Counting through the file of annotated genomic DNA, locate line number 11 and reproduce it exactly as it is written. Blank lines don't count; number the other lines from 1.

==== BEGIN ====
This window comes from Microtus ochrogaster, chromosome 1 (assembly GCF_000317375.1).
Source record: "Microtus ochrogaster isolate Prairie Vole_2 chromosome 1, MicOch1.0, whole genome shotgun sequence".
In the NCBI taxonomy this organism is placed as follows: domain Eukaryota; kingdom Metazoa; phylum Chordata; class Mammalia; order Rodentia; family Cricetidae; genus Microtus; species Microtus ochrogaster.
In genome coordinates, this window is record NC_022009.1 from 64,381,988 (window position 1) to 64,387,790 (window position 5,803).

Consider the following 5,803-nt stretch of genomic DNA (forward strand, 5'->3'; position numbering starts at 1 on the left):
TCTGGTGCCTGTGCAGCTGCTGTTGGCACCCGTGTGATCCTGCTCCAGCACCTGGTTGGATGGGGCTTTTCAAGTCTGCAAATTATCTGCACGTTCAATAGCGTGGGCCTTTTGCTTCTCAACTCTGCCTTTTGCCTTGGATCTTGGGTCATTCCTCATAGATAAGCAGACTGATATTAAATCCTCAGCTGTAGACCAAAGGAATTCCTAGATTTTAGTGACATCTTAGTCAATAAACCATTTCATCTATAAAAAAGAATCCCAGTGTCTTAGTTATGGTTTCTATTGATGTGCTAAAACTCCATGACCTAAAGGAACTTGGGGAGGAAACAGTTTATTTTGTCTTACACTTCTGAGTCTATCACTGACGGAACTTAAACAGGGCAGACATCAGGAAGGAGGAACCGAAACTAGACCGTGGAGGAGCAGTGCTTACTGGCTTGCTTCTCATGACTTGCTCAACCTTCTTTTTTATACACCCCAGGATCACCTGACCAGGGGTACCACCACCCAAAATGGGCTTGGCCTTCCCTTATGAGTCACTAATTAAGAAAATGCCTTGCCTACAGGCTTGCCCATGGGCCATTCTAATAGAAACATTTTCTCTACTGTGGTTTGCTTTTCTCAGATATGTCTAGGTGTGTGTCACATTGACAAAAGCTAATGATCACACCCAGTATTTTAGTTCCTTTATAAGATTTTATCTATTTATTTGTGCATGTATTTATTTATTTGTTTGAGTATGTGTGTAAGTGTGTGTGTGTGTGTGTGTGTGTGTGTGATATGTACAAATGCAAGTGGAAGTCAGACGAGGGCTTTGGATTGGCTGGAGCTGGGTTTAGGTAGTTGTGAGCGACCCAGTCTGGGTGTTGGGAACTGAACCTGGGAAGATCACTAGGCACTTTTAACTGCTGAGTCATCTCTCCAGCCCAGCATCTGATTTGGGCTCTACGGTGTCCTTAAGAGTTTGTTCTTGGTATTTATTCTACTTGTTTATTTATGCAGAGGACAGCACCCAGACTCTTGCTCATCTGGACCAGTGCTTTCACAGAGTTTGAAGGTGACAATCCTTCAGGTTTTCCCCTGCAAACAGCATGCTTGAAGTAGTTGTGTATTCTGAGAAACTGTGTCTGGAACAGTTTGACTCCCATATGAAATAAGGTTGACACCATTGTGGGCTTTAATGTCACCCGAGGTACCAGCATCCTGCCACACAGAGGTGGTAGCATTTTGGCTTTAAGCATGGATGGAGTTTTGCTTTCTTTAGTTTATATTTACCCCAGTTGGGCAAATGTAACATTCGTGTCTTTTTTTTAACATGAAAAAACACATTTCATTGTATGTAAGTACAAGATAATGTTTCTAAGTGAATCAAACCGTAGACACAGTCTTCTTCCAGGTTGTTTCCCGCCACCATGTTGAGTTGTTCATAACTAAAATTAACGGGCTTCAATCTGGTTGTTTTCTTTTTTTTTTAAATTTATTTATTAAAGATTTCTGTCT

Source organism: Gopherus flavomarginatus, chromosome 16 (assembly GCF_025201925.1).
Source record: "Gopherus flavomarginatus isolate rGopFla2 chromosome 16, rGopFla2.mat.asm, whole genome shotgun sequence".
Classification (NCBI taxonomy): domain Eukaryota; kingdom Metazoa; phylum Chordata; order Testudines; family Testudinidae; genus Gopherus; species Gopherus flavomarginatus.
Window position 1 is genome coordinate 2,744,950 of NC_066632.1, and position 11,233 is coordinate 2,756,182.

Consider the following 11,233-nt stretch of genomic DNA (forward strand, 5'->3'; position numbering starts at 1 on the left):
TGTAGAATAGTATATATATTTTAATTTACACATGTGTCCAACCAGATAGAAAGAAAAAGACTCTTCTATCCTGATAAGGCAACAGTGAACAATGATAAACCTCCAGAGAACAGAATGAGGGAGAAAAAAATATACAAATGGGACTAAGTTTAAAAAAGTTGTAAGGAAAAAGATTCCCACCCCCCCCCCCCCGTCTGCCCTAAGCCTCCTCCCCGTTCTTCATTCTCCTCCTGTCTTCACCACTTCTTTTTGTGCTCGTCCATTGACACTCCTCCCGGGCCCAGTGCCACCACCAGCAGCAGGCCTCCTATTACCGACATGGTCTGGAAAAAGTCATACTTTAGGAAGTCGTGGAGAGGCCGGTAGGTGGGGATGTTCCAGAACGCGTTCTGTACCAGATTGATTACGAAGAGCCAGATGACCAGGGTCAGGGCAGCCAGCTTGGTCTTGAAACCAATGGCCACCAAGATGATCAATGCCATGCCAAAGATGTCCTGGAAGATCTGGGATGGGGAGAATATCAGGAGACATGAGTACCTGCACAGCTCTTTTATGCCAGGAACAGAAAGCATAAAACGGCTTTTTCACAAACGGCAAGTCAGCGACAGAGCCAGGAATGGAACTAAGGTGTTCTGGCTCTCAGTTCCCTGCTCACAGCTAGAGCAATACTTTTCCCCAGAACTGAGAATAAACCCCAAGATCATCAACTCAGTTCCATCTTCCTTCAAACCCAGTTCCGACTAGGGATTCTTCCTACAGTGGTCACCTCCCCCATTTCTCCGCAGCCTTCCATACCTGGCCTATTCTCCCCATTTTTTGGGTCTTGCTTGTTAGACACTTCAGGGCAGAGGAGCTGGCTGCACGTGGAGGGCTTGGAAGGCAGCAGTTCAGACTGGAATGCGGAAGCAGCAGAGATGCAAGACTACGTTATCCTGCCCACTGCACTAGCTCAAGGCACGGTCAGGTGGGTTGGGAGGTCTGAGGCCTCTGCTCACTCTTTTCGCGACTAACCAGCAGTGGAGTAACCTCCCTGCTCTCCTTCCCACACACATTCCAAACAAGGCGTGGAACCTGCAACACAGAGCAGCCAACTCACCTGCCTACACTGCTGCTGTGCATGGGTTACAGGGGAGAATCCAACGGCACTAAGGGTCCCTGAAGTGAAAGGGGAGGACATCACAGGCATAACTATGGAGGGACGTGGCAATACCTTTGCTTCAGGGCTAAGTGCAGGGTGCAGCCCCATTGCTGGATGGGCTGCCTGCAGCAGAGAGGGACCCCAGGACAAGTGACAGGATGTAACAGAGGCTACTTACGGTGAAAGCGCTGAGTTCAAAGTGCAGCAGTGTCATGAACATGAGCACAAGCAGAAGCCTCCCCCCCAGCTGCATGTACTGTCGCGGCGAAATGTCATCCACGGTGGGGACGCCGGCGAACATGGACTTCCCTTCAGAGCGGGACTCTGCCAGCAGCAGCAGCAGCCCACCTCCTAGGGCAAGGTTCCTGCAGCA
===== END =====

Consider the following 11,233-nt stretch of genomic DNA (forward strand, 5'->3'; position numbering starts at 1 on the left):